I bid a teary farewell to my family. I would be seeing them often but it won’t be the same. I won’t live with them. That changes a lot of things. My dad gave me his prayers and I was sent off. I was going to a whole new place. A whole new family. A whole new environment. I was very cautious.

Ali gave me a tissue and smiled at me. I feebly smiled back through my tears. We reached home soon. There was a horde of people waiting to receive us. I was dreading it, I was already tired. We were about to get down from the car when Ali amusingly said, “its show time.” I couldn’t help but laugh at this. He got down and opened the door for me. A perfect gentleman huh? I thought to myself. Let’s see if he genuinely is this gentlemanly.

I was helped out of the car by Ali and his mother. I walked into the house, into my house. All of Ali’s side of the family were present to welcome me. I felt awkward. I didn’t know how to behave. Should I say something? Should I say thank you?

A few weeks later…

Up until now, marriage life was blissful. I was happy. All that stress and tension seems nothing now. I believe that marriage is nothing less than a gamble. You never know what to expect. You cannot foresee the future. You either win or you lose. You either get happiness or sadness. My own sister-in-law was divorced. She’s very young, only 24 years old but nobody wants to marry her because firstly, she’s divorced and she has a child. The reason for her divorce is heartbreaking. She was divorced just because she gave birth to a girl. Her husband’s family convinced her husband to divorce her. How is that fair? Children come from Allah SWT. Nobody can decide on whether they want a son or a daughter. Science has shown that the gender is usually determined by the father’s genes. Then why is the girl blamed? It’s pathetic. Daughters a blessing from Allah SWT. The Prophet Muhammad SAWS said, Whoever brings up two girls till they reach the age of puberty, he and I will come on the Day of Resurrection like this,” (and he joined his blessed fingers.)

He further said, When a boy is born, then he brings one Noor (light) and when a girl is born, then she brings two Noors.”

Why then would you not want a daughter? A daughter would be your ticket to enter Jannah. I can never understand how these people think.

Nevertheless, Ali really is a perfect gentleman. I was being frightened for no reason. My new family is amazing. They never pressure me about having children. They are willing to let me further my studies. Not many Asian families would allow this. As soon as a girl is married, it is expected that she must become a mother as soon as humanly possible and if it doesn’t happen within a year at the most, then the girl would be hounded by questions.

Oh and of course, how could I forget about cooking and cleaning after the husband’s family? Alhamdulillah, Ali and his family do not share this mentality. Every Asian family expects the bride to clean after the husband’s family. The girls’ are expected to do that or else the family will start badmouthing the girl. They say, “But if you see, that’s what Islam tells us to do.” Islam doesn’t. Culture dictates that. It is not compulsory to take care of the husband’s family. And I’m sure most girls would want to work and help their mother-in-laws. Because, you see, that’s how girls are. We treat our mother in laws as our own mothers. We are lucky enough to have two mothers. At the same time, there are women who complain that their daughter-in-law doesn’t make perfect round chapattis. Why would anyone humiliate a girl so? Maybe she doesn’t know how to cook, but she will learn. Not many girls know how to cook before they’re married. But almost all of them learn.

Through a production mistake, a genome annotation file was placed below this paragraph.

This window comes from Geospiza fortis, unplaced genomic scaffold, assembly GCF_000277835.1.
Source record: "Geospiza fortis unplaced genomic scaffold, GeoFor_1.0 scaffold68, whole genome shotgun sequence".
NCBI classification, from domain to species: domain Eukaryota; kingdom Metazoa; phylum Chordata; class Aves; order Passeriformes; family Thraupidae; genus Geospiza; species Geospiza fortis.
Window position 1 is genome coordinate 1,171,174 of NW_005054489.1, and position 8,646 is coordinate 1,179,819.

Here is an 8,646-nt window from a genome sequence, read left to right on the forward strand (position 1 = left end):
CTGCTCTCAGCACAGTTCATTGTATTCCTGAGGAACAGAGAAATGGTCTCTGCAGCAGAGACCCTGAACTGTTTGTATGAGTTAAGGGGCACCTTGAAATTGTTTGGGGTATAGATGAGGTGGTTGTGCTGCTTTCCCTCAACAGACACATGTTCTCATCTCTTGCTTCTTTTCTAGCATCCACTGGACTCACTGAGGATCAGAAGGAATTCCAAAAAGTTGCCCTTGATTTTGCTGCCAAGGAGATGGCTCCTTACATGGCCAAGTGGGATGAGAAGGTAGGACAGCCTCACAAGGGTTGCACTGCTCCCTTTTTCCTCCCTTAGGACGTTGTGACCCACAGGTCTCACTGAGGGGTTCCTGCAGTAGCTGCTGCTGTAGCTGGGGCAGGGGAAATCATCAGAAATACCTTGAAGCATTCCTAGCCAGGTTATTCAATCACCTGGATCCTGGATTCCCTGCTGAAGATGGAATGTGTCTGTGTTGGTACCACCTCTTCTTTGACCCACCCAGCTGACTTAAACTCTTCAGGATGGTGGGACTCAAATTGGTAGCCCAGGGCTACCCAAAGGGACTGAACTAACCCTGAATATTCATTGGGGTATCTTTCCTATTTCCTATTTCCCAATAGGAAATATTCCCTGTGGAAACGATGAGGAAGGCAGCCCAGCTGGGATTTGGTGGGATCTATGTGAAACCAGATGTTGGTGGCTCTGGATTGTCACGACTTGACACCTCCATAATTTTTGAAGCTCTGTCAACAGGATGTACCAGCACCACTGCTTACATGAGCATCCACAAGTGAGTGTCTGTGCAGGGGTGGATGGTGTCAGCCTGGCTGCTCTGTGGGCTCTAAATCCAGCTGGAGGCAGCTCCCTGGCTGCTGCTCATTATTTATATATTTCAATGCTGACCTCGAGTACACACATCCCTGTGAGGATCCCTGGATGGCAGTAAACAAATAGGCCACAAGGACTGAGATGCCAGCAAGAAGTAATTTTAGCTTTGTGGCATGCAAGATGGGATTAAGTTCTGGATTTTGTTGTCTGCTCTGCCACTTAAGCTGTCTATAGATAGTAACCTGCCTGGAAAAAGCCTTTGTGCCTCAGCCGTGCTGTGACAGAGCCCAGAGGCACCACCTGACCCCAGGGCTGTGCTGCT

I can’t thank Allah enough to bless me with such a loving husband and family. I’m truly one of the lucky ones.

“The photos are here! Fatima, come and have a look at them.” My sister-in-law said excitedly.

As I was looking at the photographs, I realized that I looked very beautiful and I liked that I looked beautiful. I liked that there was a professional photographer. I realized that it’s easy to say that I don’t want a big wedding. I’d rather save money and do the Sunnah way. I’d like to just have a Nikah in the masjid with just my family. I just want to invite my close family friends. It’s easy to say that I don’t want a professional photographer. It’s easy to say all this. But how many of us actually mean it?

We’ve been brought up in a world where all this has become a necessity. Even if you say that you don’t want it, you don’t really mean it. Girls dream of their marriage day since childhood. We dream about how our dress is going to be, how the jewelry will be, where we would get married etc. I’m sure not many of us actually dream about getting married in a masjid. If that is your dream then MashAllah I respect that a lot. I wish it were mine.

Every girl wants to be the center of attention for a day. Every girl wants people to tell her that she looks amazing. Every girl wants to bask in the glory. Every girls want this and much more.

In the end, every girl dreams of having a fairytale wedding. So did I. Every girl wants to feel like a princess. As did I.



Wafa Jameel

About

Wafa Jameel is a student of Psychology and Islamic Revealed Knowledge. She completed her schooling from International Indian School, Riyadh in 2012. Through her writings, she seeks to help the general public increase their knowledge on Islam and give a broader understanding of several key aspects of the Religion. Currently she is getting her undergraduate degree from International Islamic University Malaysia. She is also heavily involved in social work and working with orphans.